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LED lighting: What not to overlook

The ability to dim LED fixtures smoothly without affecting the colour is crucial to their acceptance, but many factors come into play.

The ability to dim LED fixtures smoothly without affecting the colour is crucial to their acceptance. Internal dimming software controls this part of the fixture’s performance. “It takes a lot of time to calculate all of the dimming combinations across all of the different colour combinations and is a heavy development investment. The companies that care about the quality of light pay attention to details like this, and it’s an easy way for a user to see the difference between good and bad design,” points out Mark Ravenhill of GLP (pictured).

However other factors come into play, he says: “One of the difficulties is that the intensity of a light will affect one’s perception of colour of a fixture. The colour may not actually change, yet we may see it happen. However, we’ve done everything we can to prevent actual drifting of colour throughout the dimming curve. We’ve also included a feature called Red Shift that mimics the warming up of colour temperature of an incandescent lamp. Designers think it looks natural and familiar. They know what they want their colours to look like at full or at 50%, and we want to enable that way of working.”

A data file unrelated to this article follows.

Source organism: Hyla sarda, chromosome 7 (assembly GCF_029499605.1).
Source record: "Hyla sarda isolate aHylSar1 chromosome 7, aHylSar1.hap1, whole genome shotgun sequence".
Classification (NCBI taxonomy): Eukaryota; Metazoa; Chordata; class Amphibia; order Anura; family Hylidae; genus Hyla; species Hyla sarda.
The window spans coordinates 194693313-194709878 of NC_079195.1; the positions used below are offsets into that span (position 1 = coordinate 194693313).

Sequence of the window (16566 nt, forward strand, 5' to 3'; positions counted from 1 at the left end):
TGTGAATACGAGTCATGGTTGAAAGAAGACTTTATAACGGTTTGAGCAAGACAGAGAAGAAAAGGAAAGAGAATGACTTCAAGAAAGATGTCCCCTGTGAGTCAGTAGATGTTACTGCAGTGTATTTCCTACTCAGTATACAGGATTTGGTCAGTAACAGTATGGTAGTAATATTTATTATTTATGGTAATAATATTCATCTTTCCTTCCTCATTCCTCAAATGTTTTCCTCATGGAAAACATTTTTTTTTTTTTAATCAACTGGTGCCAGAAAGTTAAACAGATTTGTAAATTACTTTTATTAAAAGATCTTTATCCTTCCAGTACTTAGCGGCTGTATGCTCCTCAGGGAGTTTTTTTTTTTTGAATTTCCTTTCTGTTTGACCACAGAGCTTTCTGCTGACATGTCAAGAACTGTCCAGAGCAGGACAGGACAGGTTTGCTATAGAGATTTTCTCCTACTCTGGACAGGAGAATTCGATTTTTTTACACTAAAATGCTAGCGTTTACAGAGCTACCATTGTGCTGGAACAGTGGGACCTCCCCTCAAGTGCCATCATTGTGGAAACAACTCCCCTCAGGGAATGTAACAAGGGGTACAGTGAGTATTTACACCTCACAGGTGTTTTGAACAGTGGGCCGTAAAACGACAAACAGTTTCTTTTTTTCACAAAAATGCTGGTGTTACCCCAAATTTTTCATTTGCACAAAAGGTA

According to Adrian Searle, head of technical and hire at Stage Electrics, dimming of profile lanterns had undesirable effects, although these are now being overcome. Early products, he observes, “did not follow the low-end dimming curves correctly and would cut off, so were not suited to the romantic slow fade to black.” The introduction of 16-bit dimming control, in place of 8-bit, gave the necessary reduction in dimming step to achieve this and a rise in refresh rate to 2.8Khz from the original 300Hz has further improved the visual effect by removing flicker and creating camera-friendly lighting for TV broadcast.